The court case between the Town of Sidney and a duo of entrepreneurs looking to open the first recreational marijuana retail store in the community won’t get underway until next month.
“Yes, the hearing has been pushed back to some time in mid-February,” confirmed Randy Humble, Sidney’s chief administrative officer.
Cindy Pendergast launched the legal challenge against Sidney after the town denied her application, along with business partner Brad Styles, to open what would have been Sidney’s first pot shop. They applied to open in the 2400-block of Beacon Avenue, Sidney’s premiere shopping street.
Pendergast challenged the 4-3 vote against the application in early December with a hearing scheduled for the week of Jan. 13. But heavy snowfall that week delayed the hearing to the week of Feb. 18.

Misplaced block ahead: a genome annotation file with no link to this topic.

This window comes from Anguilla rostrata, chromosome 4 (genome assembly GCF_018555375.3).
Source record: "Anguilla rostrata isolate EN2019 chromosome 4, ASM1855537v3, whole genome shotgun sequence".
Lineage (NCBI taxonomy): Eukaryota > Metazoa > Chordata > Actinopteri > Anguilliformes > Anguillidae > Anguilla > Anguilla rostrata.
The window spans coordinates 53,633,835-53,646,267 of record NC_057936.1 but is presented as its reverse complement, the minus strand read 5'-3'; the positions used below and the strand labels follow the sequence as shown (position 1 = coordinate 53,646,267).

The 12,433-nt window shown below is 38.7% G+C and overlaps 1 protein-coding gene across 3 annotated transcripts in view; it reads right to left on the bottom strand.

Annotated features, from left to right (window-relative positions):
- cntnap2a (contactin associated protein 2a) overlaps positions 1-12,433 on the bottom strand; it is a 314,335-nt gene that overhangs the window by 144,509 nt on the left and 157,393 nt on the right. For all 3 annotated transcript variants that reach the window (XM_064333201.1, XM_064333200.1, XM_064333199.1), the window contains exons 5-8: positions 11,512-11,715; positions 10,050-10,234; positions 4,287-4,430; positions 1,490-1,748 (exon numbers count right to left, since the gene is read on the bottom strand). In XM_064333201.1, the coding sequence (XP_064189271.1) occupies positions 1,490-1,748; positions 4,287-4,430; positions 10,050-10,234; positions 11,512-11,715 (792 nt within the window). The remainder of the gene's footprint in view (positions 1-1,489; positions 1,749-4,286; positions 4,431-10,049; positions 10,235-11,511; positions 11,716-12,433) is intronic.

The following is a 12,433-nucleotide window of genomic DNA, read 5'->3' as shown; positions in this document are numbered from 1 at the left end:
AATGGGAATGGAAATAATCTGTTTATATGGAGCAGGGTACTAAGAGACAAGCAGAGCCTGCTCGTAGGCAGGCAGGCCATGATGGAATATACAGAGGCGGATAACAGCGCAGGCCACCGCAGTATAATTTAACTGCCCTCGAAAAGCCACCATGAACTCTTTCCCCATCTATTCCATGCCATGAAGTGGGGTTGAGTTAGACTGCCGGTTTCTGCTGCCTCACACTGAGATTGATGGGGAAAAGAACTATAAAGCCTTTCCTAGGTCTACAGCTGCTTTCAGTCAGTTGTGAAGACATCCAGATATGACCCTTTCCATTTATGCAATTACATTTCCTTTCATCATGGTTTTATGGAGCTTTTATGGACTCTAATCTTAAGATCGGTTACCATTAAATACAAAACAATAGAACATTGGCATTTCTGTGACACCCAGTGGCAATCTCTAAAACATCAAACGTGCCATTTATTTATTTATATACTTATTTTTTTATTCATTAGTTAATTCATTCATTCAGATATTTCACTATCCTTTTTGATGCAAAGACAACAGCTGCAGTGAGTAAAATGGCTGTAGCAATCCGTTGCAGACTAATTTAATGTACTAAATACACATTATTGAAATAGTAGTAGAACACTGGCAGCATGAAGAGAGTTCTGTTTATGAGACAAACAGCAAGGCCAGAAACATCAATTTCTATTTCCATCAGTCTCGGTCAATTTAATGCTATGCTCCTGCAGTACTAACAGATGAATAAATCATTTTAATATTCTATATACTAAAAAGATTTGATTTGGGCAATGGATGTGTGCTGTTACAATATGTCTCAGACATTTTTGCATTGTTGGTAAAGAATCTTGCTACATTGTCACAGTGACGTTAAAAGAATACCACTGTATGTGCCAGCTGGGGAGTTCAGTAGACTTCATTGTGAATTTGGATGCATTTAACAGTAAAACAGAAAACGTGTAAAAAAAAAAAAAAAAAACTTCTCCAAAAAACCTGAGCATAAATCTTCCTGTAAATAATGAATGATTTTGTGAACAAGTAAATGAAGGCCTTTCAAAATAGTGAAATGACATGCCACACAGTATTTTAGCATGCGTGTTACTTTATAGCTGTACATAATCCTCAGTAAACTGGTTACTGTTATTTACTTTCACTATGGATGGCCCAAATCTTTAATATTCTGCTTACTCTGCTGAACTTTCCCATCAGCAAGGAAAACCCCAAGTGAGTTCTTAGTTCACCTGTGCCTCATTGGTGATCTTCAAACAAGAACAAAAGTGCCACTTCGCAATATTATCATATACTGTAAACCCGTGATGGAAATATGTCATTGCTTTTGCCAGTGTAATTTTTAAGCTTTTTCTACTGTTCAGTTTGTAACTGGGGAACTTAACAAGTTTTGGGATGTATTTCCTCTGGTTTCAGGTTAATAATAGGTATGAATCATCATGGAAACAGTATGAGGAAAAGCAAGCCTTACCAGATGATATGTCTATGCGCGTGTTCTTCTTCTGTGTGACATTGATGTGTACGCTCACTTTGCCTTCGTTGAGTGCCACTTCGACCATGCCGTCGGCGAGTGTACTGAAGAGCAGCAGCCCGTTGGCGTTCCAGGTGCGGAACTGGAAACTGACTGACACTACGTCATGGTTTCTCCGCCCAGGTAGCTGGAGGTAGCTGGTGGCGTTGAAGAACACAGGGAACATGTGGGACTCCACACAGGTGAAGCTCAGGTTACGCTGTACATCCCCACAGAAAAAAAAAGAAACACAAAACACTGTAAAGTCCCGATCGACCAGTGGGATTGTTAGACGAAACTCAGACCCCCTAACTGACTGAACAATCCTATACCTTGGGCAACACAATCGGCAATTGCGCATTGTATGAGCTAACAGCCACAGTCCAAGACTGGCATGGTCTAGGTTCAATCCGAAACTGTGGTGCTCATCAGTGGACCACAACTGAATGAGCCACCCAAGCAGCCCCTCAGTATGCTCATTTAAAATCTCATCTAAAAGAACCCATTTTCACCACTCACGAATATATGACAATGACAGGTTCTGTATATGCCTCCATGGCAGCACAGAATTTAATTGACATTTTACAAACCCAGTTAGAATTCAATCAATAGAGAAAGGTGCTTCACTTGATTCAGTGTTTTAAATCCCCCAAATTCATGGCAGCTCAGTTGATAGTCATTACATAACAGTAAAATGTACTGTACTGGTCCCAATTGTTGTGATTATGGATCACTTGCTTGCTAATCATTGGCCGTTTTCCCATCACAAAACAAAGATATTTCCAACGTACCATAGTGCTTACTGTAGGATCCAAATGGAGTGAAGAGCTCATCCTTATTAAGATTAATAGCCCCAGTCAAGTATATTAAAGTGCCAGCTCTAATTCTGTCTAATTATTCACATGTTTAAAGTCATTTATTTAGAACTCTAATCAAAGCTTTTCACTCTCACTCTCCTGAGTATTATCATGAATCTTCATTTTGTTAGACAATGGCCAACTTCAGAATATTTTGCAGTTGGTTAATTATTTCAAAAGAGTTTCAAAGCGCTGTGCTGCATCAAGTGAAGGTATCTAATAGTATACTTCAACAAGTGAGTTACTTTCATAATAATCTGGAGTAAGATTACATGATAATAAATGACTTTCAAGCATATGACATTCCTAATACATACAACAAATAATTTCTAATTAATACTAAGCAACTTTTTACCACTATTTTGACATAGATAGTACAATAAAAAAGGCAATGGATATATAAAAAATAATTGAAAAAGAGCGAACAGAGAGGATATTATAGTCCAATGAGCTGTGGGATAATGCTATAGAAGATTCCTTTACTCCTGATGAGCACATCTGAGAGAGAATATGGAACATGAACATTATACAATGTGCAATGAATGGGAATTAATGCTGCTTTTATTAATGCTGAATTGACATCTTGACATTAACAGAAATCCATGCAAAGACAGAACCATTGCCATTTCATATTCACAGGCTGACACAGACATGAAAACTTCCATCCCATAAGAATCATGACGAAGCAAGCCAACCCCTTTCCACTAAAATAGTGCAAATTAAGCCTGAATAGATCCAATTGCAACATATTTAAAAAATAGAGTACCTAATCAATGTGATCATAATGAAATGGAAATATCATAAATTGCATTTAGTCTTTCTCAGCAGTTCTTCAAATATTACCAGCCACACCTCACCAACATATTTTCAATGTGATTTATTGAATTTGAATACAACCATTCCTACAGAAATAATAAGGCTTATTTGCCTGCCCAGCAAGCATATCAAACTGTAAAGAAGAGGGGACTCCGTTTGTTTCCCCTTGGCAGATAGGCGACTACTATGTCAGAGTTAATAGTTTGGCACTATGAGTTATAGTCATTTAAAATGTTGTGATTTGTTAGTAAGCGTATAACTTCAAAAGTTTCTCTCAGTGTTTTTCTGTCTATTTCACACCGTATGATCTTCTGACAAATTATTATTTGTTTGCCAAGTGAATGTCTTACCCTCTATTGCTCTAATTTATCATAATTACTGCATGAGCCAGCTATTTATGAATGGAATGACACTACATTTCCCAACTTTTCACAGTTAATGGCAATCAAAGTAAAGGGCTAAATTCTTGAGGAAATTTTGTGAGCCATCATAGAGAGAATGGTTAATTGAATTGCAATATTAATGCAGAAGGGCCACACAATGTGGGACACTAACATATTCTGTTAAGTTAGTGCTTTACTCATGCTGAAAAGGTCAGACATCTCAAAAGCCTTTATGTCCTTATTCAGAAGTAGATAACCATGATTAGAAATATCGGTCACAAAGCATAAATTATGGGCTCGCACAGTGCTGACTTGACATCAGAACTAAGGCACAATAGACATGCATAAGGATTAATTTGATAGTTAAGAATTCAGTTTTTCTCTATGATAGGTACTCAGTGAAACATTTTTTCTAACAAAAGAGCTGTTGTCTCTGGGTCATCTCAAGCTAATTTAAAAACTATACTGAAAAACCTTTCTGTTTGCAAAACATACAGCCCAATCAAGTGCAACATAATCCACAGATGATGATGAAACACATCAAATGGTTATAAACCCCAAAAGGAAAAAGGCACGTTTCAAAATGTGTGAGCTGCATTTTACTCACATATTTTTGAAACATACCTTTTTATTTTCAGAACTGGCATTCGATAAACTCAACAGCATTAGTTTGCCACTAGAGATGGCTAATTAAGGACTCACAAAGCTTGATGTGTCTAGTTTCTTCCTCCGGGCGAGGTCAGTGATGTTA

The fate of the application hinged on reconciling two contrary requirements. While the Liquor Control and Licensing Branch (LCRB) requires opaque window coverings, Sidney’s development permit guidelines require active – transparent – windows for Beacon Avenue, a point noted by councillors, who voted against the shop.
Pendergast’s lawyer told the Peninsula News Review late last year that Sidney cannot require Pendergast to do something that is against provincial law. “A municipal government cannot require what a provincial government prohibits,” said John Alexander of Cox Taylor Lawyers in Victoria, at the time. “Provincial law trumps local municipal law.”
Pendergast has since told the Peninsula News Review that the LCRB has deemed the application what she described as “fit and proper,” a designation that verifies Happy Buddha, the proposed name of the store, as 100 per cent ready to receive its licence — “if we can get Sidney back to the table.”
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